According to the Financial Times, number two bond insurer Ambac has decided not to split its operations into a muni insurance business and a structured finance business.
Note that we said on February 19 that we didn’t see how Ambac could possibly raise the $3 billion it sought ($2.5 billion in equity and $500 million in debt) with a split in the offing. And recall, that $3 billion fundraising is imperative for it to maintain its fiction of an AAA rating:
Remember, Ambac was trying, like all the other bond guarantors, to raise money before Spitzer delivered his ultimatum. That went nowhere. But we are now back to Plan A, except with the break up idea added. But does that make investing any more attractive?
The answer is no. Before, you had a situation that was either going to end badly, if you believed Bill Ackman and the shorts, or was misunderstood and therefore perhaps a buy, if you believed the insurers. (Aside: my sense is no one has lifted the kimono enough for anyone to get a reading as to the exposures, which does not encourage investors). In other words, you had a high degree of uncertainty (how bad will the mortgage business get? How much capital might be needed over time to keep an AAA rating?), but it could be analyzed.
Now, Ambac is seeking to raise money. It hopes to split up, but gee, we aren’t certain we can do that, and even if we can, we aren’t exactly sure yet how this will work.
Is any one with any sense going to invest in a proposition like that? You have absolutely no idea what you are getting into. This whole discussion of a breakup plan has increased uncertainty enormously and raised the specter of litigation risk. Those are not exactly comforting to investors.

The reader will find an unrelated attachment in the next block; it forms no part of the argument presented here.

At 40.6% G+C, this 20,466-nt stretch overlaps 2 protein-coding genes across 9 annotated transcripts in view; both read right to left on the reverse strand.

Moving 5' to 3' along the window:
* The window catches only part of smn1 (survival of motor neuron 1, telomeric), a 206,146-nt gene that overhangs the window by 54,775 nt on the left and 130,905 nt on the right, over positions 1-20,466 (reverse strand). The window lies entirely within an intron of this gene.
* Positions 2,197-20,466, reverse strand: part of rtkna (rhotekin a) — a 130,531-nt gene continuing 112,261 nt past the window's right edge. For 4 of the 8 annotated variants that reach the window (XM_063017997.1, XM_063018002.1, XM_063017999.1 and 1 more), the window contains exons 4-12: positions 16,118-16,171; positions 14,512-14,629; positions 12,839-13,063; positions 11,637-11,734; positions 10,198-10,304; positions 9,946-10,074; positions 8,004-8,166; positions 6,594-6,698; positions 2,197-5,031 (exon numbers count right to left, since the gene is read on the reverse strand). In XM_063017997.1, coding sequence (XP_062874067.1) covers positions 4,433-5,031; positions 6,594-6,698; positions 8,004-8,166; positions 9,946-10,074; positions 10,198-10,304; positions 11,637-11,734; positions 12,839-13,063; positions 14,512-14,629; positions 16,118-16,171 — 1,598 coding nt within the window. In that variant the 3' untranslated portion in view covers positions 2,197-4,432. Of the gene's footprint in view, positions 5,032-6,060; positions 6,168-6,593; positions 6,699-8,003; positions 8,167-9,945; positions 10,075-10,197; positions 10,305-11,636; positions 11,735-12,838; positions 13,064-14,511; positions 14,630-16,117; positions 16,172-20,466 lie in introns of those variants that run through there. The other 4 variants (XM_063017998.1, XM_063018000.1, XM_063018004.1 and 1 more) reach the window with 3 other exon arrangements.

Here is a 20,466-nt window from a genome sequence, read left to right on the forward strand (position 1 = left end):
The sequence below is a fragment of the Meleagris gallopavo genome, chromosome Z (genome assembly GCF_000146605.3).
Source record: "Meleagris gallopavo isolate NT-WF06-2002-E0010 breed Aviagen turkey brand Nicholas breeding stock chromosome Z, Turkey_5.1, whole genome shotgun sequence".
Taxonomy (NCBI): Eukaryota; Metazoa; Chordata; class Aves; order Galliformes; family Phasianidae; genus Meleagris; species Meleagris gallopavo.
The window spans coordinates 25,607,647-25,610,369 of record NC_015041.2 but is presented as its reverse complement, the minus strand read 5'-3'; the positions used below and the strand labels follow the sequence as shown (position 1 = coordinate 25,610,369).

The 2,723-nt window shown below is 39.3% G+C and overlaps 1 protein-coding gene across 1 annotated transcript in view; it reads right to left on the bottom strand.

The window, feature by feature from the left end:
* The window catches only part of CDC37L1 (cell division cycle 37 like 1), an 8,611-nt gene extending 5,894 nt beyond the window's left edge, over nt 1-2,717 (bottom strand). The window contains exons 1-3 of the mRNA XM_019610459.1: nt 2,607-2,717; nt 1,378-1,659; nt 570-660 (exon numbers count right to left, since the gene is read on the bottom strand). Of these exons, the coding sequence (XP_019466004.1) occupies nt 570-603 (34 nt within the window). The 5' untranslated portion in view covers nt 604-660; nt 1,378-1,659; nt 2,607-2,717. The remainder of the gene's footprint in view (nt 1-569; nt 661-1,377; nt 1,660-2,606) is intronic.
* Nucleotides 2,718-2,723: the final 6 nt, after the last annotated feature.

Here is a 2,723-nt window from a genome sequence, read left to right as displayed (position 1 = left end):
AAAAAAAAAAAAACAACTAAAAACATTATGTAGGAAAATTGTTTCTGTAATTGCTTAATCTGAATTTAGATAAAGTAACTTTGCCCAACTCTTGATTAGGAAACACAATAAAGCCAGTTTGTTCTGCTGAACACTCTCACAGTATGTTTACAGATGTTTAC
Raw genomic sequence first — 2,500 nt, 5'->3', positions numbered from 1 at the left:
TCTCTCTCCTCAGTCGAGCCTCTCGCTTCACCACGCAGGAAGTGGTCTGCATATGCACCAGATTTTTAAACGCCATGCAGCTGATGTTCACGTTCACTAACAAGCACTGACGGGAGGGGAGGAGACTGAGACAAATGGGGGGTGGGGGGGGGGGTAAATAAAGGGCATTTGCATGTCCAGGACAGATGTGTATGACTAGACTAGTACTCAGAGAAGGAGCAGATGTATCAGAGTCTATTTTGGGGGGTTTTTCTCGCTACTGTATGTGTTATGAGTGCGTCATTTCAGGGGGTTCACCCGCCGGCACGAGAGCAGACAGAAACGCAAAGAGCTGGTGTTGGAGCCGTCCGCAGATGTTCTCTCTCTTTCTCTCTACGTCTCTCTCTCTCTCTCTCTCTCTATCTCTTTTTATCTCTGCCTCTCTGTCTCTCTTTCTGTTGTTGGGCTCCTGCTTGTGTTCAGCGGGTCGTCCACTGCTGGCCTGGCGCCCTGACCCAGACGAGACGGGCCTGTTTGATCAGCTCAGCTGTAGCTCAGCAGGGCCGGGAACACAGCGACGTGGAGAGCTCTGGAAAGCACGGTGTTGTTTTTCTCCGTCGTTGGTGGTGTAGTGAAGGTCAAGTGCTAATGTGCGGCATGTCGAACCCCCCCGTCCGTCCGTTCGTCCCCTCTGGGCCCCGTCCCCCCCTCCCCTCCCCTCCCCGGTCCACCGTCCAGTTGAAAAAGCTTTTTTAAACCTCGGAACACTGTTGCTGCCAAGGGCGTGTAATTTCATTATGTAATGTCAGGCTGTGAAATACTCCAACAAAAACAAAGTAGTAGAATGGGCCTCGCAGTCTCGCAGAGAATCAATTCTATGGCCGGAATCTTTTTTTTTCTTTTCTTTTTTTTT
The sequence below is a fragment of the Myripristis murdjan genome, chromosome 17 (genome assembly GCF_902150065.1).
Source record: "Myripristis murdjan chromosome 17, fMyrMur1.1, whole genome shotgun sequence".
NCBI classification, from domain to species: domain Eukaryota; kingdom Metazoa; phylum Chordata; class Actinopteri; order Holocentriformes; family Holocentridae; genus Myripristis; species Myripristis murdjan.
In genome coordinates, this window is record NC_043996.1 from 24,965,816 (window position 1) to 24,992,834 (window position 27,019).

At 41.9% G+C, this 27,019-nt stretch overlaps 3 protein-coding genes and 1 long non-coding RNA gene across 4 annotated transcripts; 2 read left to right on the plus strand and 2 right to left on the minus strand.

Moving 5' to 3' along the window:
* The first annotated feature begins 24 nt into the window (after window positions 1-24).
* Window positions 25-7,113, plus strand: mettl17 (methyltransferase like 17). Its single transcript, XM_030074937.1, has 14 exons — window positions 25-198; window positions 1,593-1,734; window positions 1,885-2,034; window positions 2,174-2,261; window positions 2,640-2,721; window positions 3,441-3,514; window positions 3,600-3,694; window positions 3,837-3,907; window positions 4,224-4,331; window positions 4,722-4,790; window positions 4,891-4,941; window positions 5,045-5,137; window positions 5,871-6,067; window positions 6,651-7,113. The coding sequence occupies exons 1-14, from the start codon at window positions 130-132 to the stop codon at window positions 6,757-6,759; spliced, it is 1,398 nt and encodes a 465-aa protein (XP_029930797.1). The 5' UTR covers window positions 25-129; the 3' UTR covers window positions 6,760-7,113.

It appears the company has come to the same conclusion. Of course, being domiciled in Wisconsin, they are not regulated by Eric Dinallo, who is set on the breakup idea. Ambac thus may also have been able to talk sense into their keeper.
From the Financial Times:
Ambac, the troubled bond insurer, has decided against splitting in two as it completes a $2bn-$3bn recapitalisation, insiders said.
Under a recent proposal, Ambac, the second biggest bond insurer, or monoline, would have split its operations into a triple-A-rated municipal bond insurance business and a structured finance business with potentially lower ratings. A lower rating on the structured part of its business could have forced banks to reduce the value of guarantees on collateralised debt obligations and on derivative trades.
There was also the possibility of lawsuits by banks and other groups that bought insurance on CDOs and other structured products. Eight banks, led by Citigroup and UBS, which between them bought the most guarantees from Ambac, are together preparing to inject $2bn or more into the monoline, which has been racing to come up with fresh capital to avoid a sharp cut in its triple-A rating.
The capital infusion, which is likely to include other investors beside the banks, could be announced as early as Wednesday, people involved in the talks said. The deal is expected to result in Ambac remaining a single entity with a triple-A rating.
Although Ambac’s past guarantees are expected to remain together, its future business is likely to be different. Ambac announced late last week that it had slashed dividends and would stop providing insurance on structured finance deals for at least six months.